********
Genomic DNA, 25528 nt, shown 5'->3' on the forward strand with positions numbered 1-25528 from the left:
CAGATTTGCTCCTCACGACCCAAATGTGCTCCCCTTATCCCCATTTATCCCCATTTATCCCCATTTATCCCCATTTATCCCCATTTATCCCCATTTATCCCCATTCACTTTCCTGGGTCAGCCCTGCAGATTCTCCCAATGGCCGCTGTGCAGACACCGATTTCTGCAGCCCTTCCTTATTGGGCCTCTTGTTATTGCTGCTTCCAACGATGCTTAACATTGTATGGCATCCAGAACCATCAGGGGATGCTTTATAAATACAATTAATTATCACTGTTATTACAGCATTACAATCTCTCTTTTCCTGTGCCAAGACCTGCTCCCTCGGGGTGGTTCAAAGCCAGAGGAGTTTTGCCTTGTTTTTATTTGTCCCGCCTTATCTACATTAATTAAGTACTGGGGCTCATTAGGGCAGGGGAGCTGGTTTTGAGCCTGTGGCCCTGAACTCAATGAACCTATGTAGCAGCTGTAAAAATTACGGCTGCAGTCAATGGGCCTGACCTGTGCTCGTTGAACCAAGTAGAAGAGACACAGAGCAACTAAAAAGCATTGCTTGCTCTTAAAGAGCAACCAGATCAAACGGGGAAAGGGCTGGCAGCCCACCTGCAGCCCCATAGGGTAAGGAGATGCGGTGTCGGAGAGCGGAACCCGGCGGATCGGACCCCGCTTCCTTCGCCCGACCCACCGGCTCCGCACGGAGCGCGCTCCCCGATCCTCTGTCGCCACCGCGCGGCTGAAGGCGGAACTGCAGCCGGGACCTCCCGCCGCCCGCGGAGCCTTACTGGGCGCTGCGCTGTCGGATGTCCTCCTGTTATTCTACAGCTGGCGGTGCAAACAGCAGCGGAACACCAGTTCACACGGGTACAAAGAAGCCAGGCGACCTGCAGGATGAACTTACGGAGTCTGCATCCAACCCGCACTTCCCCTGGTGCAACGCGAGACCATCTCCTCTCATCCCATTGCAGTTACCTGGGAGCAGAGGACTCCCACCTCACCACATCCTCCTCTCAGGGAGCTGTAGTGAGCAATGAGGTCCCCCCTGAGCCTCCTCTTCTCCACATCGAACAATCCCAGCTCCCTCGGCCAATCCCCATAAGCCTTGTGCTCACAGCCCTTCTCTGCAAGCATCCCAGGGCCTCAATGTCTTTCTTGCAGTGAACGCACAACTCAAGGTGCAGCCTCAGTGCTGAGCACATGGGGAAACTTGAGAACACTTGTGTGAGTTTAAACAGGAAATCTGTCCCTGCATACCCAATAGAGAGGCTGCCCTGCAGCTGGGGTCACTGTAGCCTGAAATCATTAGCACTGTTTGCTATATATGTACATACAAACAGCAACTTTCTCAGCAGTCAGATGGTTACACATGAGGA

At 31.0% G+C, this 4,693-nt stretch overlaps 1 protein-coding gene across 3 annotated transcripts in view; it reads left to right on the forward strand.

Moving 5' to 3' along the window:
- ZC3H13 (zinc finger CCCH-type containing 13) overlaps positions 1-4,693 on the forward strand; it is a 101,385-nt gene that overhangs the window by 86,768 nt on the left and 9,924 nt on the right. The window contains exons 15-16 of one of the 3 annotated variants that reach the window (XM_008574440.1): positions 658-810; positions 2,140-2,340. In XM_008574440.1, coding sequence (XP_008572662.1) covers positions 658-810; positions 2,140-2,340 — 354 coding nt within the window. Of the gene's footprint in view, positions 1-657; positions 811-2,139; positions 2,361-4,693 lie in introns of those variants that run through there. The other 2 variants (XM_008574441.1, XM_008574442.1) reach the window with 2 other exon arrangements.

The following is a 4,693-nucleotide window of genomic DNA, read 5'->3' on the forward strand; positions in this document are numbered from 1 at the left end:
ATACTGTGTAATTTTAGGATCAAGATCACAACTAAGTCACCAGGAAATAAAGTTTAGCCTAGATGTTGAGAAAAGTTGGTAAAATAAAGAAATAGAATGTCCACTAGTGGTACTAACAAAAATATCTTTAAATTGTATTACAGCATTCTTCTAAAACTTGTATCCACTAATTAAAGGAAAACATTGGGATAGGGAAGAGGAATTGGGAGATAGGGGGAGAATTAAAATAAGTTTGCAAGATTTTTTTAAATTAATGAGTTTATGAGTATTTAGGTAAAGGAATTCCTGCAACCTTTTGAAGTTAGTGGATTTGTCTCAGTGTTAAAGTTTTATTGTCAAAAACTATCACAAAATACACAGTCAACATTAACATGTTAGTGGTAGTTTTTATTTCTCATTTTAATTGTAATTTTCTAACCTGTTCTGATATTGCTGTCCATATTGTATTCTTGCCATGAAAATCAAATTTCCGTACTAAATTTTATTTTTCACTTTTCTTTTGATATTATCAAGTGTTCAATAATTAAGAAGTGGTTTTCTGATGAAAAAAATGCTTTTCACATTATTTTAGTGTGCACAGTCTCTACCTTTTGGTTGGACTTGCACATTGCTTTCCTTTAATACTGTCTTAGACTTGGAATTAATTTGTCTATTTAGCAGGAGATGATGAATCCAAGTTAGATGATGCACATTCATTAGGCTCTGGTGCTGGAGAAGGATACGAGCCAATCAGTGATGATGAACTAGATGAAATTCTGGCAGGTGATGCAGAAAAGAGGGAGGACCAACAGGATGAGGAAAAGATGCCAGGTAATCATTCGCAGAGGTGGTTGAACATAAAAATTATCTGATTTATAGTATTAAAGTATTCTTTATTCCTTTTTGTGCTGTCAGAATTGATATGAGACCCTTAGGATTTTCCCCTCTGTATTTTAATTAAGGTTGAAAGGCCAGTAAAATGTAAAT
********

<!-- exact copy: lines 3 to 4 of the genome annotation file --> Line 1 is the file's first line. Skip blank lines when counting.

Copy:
At 31.0% G+C, this 4,693-nt stretch overlaps 1 protein-coding gene across 3 annotated transcripts in view; it reads left to right on the forward strand.

Moving 5' to 3' along the window: